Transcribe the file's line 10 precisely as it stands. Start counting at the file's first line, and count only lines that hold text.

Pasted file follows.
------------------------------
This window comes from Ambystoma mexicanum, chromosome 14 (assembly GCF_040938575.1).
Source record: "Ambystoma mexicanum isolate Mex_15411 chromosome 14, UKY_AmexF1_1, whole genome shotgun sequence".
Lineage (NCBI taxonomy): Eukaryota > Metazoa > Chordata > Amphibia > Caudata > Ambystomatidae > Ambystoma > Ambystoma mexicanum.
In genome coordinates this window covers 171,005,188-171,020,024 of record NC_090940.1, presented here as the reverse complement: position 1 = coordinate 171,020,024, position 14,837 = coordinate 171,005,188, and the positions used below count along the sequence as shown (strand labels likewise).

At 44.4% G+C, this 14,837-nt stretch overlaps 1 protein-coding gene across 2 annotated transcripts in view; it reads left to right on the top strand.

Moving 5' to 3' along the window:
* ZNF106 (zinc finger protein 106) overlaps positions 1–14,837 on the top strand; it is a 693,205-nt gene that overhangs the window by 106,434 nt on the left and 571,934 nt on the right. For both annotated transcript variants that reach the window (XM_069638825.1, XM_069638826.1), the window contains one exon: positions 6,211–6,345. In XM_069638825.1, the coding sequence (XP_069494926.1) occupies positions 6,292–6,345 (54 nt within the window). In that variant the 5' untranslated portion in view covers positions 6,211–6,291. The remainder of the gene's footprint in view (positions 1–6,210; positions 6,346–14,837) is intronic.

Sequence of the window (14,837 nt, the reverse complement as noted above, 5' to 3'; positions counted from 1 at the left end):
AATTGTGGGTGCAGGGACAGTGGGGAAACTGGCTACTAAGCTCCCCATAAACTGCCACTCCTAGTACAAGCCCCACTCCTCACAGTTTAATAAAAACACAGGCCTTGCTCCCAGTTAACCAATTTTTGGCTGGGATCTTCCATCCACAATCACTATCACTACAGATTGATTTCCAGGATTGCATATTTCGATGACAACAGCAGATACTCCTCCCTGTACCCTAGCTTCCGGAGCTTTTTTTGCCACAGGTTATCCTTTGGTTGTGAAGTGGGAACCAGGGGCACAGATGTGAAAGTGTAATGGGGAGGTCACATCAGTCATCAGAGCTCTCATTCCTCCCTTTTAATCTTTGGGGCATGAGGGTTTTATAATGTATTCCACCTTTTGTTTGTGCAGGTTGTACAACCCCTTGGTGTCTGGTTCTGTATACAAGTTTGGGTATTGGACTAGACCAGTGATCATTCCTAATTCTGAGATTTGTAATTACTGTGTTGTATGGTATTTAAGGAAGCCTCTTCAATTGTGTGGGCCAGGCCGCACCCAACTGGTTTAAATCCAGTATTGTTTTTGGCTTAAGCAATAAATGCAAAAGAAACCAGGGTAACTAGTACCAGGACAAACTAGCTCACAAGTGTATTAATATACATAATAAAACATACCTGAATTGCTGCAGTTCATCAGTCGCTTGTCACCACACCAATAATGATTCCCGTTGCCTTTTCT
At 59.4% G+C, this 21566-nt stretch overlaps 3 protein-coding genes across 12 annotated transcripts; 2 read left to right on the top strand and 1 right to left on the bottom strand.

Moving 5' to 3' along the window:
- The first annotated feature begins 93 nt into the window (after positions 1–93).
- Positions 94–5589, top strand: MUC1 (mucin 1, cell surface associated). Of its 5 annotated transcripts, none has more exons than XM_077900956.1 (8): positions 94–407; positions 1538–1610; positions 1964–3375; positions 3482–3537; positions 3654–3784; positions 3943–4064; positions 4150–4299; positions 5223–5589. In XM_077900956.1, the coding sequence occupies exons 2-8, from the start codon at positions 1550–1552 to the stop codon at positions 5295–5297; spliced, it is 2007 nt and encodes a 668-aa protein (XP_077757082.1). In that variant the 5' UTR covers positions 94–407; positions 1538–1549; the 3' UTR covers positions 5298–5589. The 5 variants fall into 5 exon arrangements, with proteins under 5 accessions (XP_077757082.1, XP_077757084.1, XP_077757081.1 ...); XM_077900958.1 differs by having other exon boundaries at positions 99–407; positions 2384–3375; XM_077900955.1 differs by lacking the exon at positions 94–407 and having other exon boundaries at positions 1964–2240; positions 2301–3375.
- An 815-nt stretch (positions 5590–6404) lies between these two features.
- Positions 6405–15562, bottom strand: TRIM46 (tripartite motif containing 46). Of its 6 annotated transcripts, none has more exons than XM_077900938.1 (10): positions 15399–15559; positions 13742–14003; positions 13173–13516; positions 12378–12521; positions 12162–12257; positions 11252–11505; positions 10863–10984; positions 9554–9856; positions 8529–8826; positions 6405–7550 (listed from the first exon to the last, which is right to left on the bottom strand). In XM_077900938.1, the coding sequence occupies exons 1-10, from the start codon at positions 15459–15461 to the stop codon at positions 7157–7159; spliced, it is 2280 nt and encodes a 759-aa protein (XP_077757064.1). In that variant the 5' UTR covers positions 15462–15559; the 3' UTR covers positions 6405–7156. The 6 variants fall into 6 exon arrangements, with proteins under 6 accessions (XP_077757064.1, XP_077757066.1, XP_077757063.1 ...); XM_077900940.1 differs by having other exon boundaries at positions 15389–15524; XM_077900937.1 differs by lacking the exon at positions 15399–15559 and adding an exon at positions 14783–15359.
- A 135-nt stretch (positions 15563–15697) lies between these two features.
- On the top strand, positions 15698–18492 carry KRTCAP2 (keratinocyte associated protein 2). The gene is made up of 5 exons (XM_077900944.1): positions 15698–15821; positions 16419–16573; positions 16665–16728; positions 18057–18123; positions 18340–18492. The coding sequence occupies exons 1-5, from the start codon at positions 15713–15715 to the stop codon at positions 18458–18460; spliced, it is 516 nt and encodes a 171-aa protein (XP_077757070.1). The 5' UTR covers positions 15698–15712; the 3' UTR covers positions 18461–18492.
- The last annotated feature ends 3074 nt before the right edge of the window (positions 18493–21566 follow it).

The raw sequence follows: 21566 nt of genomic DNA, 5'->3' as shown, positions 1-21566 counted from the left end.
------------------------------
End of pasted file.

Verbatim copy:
At 59.4% G+C, this 21566-nt stretch overlaps 3 protein-coding genes across 12 annotated transcripts; 2 read left to right on the top strand and 1 right to left on the bottom strand.